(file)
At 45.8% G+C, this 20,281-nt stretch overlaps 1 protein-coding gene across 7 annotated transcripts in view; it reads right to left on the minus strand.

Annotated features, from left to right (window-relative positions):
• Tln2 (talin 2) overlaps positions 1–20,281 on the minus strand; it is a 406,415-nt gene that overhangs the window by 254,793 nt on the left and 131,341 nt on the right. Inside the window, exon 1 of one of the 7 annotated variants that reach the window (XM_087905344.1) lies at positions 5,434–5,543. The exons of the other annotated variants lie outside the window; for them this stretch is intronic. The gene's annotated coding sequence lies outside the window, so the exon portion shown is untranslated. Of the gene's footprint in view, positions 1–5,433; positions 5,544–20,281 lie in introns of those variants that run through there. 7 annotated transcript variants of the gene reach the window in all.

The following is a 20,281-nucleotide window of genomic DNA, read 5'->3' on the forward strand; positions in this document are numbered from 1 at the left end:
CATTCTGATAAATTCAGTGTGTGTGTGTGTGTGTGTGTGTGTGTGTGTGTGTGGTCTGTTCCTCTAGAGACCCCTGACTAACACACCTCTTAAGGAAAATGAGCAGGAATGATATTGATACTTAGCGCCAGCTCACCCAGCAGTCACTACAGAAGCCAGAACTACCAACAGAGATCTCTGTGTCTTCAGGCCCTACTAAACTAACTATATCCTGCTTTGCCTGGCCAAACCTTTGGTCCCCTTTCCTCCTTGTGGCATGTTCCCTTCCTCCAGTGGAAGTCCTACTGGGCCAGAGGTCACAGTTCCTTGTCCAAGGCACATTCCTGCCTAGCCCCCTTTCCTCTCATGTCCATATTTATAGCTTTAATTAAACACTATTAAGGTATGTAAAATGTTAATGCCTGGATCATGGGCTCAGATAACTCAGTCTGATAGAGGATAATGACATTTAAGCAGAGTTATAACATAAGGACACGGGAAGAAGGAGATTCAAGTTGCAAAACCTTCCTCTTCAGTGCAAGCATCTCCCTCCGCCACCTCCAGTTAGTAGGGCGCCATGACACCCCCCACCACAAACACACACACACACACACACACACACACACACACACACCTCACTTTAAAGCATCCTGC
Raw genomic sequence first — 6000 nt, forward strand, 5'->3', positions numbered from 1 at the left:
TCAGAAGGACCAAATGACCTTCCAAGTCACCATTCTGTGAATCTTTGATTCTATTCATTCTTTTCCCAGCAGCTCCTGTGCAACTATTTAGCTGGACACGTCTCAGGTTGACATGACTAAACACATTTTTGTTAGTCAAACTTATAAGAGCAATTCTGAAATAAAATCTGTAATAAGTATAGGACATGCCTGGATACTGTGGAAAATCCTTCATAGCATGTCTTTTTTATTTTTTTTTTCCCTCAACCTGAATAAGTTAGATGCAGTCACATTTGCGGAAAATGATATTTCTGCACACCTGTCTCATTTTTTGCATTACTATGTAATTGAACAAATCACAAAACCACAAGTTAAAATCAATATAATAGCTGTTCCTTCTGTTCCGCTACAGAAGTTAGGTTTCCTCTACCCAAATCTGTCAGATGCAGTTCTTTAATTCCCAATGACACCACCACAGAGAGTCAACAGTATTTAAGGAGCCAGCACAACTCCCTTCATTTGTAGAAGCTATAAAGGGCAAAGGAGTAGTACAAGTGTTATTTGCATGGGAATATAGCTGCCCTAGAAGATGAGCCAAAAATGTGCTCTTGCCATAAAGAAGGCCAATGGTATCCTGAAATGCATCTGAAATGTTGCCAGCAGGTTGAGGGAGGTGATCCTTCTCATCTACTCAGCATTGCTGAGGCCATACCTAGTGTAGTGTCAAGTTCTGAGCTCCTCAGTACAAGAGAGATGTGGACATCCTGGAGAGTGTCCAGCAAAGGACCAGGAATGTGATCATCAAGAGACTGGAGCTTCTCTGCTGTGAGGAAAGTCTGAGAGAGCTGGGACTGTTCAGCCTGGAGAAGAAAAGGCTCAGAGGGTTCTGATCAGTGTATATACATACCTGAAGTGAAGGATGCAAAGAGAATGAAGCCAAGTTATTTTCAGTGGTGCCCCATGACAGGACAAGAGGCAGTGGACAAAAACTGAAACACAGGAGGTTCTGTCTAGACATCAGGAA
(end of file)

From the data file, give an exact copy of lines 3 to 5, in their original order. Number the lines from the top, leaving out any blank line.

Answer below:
• Tln2 (talin 2) overlaps positions 1–20,281 on the minus strand; it is a 406,415-nt gene that overhangs the window by 254,793 nt on the left and 131,341 nt on the right. Inside the window, exon 1 of one of the 7 annotated variants that reach the window (XM_087905344.1) lies at positions 5,434–5,543. The exons of the other annotated variants lie outside the window; for them this stretch is intronic. The gene's annotated coding sequence lies outside the window, so the exon portion shown is untranslated. Of the gene's footprint in view, positions 1–5,433; positions 5,544–20,281 lie in introns of those variants that run through there. 7 annotated transcript variants of the gene reach the window in all.

The following is a 20,281-nucleotide window of genomic DNA, read 5'->3' on the forward strand; positions in this document are numbered from 1 at the left end:
CATTCTGATAAATTCAGTGTGTGTGTGTGTGTGTGTGTGTGTGTGTGTGTGTGGTCTGTTCCTCTAGAGACCCCTGACTAACACACCTCTTAAGGAAAATGAGCAGGAATGATATTGATACTTAGCGCCAGCTCACCCAGCAGTCACTACAGAAGCCAGAACTACCAACAGAGATCTCTGTGTCTTCAGGCCCTACTAAACTAACTATATCCTGCTTTGCCTGGCCAAACCTTTGGTCCCCTTTCCTCCTTGTGGCATGTTCCCTTCCTCCAGTGGAAGTCCTACTGGGCCAGAGGTCACAGTTCCTTGTCCAAGGCACATTCCTGCCTAGCCCCCTTTCCTCTCATGTCCATATTTATAGCTTTAATTAAACACTATTAAGGTATGTAAAATGTTAATGCCTGGATCATGGGCTCAGATAACTCAGTCTGATAGAGGATAATGACATTTAAGCAGAGTTATAACATAAGGACACGGGAAGAAGGAGATTCAAGTTGCAAAACCTTCCTCTTCAGTGCAAGCATCTCCCTCCGCCACCTCCAGTTAGTAGGGCGCCATGACACCCCCCACCACAAACACACACACACACACACACACACACACACACACACACCTCACTTTAAAGCATCCTGC